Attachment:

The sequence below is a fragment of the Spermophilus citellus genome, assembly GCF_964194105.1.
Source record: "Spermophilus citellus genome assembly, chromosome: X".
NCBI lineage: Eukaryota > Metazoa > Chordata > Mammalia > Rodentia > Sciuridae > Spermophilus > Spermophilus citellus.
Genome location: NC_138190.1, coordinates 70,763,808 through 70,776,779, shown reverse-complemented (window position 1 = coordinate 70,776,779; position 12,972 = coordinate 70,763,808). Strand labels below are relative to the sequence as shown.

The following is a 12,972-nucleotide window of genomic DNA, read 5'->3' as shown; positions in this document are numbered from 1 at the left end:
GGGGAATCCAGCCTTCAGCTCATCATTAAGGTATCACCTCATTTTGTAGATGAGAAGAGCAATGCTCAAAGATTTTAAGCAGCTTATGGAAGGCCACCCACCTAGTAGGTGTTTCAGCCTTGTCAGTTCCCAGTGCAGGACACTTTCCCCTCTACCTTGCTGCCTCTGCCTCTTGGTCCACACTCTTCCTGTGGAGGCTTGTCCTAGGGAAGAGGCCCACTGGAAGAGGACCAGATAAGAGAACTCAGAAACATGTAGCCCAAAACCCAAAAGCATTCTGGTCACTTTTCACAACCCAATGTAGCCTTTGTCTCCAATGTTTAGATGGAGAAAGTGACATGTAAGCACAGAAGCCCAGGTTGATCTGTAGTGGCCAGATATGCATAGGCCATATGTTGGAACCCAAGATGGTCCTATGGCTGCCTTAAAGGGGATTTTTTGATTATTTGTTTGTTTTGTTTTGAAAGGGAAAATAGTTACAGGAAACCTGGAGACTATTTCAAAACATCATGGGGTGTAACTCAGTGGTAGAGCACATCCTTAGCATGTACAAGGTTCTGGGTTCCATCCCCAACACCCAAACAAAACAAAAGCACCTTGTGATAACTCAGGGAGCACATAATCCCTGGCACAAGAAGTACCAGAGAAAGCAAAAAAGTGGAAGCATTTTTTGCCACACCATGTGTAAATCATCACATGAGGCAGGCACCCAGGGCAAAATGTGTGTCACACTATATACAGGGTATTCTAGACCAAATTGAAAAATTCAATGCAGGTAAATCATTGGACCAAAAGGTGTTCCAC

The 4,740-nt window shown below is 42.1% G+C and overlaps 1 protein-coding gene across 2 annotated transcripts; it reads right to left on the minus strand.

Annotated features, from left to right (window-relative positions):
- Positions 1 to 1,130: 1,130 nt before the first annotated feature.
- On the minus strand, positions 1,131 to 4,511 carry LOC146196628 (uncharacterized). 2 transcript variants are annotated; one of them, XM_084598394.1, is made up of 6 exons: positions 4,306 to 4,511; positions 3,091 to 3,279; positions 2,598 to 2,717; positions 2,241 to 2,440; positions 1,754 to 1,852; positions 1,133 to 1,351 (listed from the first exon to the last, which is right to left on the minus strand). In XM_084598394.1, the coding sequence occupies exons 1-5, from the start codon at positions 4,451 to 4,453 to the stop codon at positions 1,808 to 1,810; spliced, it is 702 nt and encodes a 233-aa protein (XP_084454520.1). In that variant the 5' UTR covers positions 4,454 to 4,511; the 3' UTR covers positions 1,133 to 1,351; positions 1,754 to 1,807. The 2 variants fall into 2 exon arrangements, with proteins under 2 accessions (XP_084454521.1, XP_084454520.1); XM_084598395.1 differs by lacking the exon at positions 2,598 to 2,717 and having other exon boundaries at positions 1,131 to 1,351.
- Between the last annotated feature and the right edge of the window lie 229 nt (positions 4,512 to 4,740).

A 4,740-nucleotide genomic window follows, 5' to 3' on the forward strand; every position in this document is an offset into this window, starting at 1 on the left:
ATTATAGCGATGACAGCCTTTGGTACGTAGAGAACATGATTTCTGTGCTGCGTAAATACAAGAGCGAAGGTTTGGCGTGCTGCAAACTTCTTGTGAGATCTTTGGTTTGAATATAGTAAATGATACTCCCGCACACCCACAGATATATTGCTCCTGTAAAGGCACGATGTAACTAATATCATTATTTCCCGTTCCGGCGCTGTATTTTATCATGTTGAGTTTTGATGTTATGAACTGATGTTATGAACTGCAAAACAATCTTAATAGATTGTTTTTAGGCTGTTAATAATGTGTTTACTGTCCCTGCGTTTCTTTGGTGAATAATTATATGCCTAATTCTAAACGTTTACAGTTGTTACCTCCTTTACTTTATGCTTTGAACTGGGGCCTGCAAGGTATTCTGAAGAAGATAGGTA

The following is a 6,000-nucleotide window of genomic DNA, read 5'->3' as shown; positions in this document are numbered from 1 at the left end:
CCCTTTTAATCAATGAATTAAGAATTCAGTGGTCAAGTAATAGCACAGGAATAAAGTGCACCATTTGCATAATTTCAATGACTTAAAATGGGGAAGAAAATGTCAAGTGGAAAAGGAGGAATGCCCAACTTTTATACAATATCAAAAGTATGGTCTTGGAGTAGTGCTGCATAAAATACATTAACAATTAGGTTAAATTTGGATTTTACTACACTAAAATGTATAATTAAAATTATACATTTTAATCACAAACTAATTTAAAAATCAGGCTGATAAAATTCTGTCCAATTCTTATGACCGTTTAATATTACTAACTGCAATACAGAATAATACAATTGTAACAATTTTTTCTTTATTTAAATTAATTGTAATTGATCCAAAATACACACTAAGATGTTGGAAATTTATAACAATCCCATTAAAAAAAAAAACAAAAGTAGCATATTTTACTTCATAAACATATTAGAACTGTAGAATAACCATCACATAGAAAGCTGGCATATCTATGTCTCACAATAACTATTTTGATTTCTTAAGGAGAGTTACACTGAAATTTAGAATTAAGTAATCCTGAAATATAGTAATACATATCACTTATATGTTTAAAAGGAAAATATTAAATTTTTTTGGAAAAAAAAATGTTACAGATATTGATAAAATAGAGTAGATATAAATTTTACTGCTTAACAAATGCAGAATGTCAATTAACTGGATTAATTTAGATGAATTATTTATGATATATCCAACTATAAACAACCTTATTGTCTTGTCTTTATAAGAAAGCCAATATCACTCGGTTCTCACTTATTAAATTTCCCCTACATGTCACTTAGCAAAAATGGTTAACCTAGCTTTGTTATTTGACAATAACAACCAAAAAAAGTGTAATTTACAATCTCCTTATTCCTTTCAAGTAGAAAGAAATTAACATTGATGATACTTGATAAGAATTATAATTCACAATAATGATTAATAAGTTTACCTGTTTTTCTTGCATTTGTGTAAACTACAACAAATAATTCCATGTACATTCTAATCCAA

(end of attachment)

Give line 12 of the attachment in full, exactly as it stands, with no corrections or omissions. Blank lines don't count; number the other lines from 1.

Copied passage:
A 4,740-nucleotide genomic window follows, 5' to 3' on the forward strand; every position in this document is an offset into this window, starting at 1 on the left: